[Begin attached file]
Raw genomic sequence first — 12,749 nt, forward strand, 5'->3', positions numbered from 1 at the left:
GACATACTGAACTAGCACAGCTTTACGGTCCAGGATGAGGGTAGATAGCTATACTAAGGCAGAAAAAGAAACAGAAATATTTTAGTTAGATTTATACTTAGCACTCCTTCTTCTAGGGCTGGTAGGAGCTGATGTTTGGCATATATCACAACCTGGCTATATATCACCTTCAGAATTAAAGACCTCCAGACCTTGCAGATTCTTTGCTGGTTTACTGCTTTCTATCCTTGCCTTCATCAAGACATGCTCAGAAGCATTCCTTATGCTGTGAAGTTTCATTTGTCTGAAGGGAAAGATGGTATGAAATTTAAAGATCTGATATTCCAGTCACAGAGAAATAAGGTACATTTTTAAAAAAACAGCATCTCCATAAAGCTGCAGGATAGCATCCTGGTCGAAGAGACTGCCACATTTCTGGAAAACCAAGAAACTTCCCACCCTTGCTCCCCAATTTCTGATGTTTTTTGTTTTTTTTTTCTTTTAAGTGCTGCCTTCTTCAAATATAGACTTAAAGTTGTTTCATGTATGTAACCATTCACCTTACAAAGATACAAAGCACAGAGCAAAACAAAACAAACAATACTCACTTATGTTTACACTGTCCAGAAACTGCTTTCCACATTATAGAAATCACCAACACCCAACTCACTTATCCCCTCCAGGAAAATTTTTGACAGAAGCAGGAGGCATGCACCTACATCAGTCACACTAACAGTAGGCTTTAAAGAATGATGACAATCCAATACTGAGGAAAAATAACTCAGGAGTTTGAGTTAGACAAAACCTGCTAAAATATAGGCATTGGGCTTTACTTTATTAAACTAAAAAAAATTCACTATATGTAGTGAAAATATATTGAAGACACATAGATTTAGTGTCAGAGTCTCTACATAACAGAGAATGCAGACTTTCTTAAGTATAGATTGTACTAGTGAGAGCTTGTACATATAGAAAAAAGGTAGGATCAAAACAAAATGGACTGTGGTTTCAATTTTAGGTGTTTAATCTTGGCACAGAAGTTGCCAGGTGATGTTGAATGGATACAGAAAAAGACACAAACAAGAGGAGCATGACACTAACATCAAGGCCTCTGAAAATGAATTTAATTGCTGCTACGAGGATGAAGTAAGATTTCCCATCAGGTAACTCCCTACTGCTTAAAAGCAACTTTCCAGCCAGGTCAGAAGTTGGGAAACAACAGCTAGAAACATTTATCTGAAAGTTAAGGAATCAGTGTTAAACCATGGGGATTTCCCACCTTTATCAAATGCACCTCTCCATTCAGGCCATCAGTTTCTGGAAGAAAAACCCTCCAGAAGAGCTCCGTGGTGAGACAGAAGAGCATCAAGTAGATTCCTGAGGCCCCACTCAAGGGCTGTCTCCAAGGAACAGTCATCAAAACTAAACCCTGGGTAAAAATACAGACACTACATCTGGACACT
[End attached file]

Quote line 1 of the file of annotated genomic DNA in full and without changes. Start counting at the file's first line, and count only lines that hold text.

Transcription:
Raw genomic sequence first — 12,749 nt, forward strand, 5'->3', positions numbered from 1 at the left: